Ken Salazar’s decision to step down as Interior Secretary, announced this morning, comes as President Obama faces criticism for a lack of women in his senior cabinet nominees.
Salazar, a Colorado rancher, had forged strong working relationships with western Republicans like Idaho Gov. Butch Otter and Rep. Mike Simpson, chairman of the House Appropriations Subcommittee on Interior, Environment and Related Agencies.
"I have always appreciated the collaborative approach that Ken takes to problem solving," Simpson said in a statement. "We need more problem solvers in government, and I am going to miss working with him in his capacity as Secretary.”
Salazar got a lukewarm response from environmental groups because of his willingness to compromise on hot-button issues like wolf delisting. But they liked his leadership on issues like oil and gas leasing near national parks and renewable energy.
The woman best positioned to replace him would be former Washington Gov. Christine Gregoire, who just left office. She is best known in environmental circles for her support of renewable energy and for climate change in state policies.
On the controversial dam and salmon issue, she largely stayed on the sidelines, a common position for Washington Democrats.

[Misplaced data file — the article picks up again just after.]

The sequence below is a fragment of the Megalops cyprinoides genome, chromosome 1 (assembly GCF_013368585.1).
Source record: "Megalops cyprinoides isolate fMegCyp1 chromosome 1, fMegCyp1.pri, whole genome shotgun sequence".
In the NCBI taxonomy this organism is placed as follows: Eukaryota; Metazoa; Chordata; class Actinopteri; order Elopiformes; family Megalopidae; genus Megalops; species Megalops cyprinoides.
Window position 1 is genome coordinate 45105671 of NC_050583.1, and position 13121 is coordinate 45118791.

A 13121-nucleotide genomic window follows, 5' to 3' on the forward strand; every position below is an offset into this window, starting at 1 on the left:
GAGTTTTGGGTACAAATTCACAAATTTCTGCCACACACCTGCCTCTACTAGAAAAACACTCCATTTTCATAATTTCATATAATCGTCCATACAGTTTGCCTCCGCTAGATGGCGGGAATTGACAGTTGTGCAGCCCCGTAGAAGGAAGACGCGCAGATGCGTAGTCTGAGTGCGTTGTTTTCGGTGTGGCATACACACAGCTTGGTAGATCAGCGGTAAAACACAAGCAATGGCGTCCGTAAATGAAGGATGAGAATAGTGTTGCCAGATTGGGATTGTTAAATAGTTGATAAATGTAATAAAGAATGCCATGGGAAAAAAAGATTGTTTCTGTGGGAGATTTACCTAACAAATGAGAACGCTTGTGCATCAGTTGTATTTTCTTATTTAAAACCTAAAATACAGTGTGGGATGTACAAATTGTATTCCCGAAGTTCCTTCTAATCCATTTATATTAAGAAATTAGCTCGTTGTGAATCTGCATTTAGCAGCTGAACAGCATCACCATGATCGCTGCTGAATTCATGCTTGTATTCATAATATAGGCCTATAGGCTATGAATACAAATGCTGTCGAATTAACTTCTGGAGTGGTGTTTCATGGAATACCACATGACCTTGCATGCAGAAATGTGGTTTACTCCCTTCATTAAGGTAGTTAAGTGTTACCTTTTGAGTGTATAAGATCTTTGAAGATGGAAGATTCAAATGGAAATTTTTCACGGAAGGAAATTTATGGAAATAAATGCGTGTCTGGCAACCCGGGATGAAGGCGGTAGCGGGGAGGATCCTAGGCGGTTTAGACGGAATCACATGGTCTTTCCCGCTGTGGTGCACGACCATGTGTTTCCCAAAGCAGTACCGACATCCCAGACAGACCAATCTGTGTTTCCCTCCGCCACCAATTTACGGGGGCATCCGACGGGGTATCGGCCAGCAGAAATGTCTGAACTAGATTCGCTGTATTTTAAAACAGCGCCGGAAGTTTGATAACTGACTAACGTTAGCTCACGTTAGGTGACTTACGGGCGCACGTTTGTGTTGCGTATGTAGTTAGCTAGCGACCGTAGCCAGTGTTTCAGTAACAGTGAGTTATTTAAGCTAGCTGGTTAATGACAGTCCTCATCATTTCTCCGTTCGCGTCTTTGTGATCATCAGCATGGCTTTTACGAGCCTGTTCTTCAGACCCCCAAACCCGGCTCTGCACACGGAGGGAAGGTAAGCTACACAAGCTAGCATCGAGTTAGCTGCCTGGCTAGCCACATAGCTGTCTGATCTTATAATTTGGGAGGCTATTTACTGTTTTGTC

Another woman who was talked about four years ago for the Interior post was Sally Jewell, president and CEO of REI. The Seattle-based executive, trained as an engineer, has deftly led the company that has revenue of $1.8 billion-a-year and has been an outspoken leader in the outdoor industry in environmental efforts.
Both women pass one of the major litmus tests for the job of the nation’s landlord for 500 million acres of land, with 70,000 employees and a $20 billion budget: They come from the West. And there are many former governors, senators and congressmen among western Democrats who would love the job.
But the man most talked about for the job is John Berry, Obama’s director of the White House Office of Personnel Management. He used to be director of the National Fish and Wildlife Foundation and previously worked at Interior, the Treasury Department, the National Zoo and the Smithsonian.
He also is openly gay, which addresses another diversity issue. But Berry is from Maryland and has no history in the West, which certainly would make him a target among some western Republicans and even some Democrats.
He has received high marks for his management skills in all of his jobs, but would face questions from environmental groups for his willingness to work closely with motorized recreation groups while at Interior and with corporations at the National Fish and Wildlife Foundation.